And in Matthew’s version of the prayer, it’s in the context of teaching HOW to pray—attitude-wise. Like, don’t be a show-off, don’t spew out tons of words… Be private, be short and sweet: 

“When you pray, do not be like the hypocrites! They love to stand up and pray in the houses of worship and on the street corners, so that everyone will see them. I assure you, they have already been paid in full. But when you pray, go to your room, close the door, and pray to your Father, who is unseen. And your Father, who sees what you do in private, will reward you.

“When you pray, do not use a lot of meaningless words, as the pagans do, who think that their gods will hear them because their prayers are long. Do not be like them. Your Father already knows what you need before you ask him.” (Matthew 6:5-9)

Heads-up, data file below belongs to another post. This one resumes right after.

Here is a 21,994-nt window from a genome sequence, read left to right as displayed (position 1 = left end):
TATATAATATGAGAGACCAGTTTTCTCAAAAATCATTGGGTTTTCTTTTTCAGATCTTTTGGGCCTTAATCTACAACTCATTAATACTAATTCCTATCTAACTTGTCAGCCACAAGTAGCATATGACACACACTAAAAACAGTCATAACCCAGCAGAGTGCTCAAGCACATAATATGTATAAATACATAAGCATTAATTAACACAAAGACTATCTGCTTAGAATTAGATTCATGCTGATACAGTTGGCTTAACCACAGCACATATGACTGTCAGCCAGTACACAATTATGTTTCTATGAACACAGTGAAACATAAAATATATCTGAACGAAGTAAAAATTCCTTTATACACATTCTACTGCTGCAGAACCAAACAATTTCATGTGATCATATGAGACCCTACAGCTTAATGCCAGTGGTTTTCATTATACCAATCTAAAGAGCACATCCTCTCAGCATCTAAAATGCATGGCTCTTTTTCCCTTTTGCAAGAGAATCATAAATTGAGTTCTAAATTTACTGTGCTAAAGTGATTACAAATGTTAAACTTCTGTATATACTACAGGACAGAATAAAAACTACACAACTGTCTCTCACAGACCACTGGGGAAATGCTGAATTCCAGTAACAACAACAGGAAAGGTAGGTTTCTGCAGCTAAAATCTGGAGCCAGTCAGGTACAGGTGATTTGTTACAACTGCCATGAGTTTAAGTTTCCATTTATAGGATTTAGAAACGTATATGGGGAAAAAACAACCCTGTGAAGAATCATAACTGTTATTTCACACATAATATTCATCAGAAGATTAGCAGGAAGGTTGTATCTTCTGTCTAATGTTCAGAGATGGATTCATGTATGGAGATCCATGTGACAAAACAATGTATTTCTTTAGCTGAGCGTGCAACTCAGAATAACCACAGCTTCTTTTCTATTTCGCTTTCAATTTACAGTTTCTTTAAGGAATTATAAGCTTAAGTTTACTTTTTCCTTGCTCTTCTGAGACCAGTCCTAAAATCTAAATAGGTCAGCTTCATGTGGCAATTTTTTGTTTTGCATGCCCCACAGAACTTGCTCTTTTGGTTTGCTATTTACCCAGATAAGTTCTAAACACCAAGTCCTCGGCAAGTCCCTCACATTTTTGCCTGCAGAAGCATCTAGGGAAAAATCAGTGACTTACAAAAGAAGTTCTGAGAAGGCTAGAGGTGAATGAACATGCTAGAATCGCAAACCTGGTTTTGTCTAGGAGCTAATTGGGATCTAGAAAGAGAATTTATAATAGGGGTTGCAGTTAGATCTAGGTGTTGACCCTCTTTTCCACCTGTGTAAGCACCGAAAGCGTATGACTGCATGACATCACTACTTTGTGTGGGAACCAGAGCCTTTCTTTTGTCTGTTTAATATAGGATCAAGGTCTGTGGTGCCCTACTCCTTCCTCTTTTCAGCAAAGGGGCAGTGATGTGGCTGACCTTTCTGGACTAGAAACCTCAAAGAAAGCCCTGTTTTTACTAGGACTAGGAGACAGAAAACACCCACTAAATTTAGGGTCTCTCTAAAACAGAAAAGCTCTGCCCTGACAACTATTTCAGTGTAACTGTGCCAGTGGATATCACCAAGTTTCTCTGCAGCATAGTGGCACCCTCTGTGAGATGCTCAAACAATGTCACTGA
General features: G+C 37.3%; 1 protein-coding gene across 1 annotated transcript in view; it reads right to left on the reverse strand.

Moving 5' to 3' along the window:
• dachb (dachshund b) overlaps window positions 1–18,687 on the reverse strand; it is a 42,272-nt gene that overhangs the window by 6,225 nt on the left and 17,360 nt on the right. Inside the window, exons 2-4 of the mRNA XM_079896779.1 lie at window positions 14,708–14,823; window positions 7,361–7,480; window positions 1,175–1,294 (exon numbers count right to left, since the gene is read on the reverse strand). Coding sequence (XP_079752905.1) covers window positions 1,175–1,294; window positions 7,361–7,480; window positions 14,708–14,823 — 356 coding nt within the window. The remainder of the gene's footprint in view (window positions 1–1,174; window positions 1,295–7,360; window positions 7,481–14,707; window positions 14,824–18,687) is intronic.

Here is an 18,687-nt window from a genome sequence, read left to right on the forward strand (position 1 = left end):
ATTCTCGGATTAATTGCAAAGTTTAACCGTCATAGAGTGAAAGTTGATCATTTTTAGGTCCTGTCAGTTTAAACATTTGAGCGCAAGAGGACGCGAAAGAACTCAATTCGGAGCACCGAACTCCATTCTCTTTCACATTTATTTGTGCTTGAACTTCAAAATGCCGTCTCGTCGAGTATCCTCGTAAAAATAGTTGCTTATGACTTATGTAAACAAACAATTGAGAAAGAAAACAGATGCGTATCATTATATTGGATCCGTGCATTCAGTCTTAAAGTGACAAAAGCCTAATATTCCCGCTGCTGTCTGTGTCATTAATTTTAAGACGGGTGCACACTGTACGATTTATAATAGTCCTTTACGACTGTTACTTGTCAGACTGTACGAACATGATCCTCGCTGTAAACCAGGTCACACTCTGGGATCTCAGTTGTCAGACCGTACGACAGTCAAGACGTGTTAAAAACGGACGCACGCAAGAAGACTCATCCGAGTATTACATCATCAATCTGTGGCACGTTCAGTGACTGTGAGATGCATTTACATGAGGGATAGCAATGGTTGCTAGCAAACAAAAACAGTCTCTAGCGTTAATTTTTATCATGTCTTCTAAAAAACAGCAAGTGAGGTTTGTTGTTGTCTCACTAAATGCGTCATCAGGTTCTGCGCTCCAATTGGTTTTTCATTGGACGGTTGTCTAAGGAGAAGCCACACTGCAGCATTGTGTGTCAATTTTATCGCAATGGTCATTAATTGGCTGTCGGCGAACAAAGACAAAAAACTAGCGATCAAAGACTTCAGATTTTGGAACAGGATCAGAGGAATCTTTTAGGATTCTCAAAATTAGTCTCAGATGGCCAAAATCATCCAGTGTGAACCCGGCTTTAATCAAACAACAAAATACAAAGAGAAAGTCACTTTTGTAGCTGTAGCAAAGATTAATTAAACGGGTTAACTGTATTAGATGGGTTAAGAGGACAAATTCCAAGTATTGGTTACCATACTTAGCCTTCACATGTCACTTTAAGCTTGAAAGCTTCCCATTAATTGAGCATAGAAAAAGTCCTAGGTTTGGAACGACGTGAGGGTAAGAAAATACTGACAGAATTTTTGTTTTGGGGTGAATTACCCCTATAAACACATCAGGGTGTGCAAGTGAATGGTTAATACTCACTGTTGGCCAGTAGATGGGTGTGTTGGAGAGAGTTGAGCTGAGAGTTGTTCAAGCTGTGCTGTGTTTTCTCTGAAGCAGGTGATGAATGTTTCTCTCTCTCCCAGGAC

It’s funny that here Jesus says God already knows what we want… but in Luke, He says, ask away! Maybe He just wants to chat? To hang out with us? Maybe when we pray we acknowledge where all the things come from?

Another thing I notice here is that He tells us it’s a private matter, but the prayer itself is PLURAL! OUR Father, give US, forgive US, lead US not… So we’re supposed to pray for everyone, but … by ourselves?

I wonder why somewhere in church history someone decided that we should all say it together? Maybe it’s just a bigger version of the disciples sitting around praying together back at the beginning of the church? 

Maybe it isn’t at all like “praying loudly on the street corners” for all to see… When we do it at our church, everybody’s just being kind of humble and looking down and mumbling it. Not in a reluctant “I don’t care” way—but in a more reflective, thinking about it way. No one’s acting all hammy to call attention to themselves.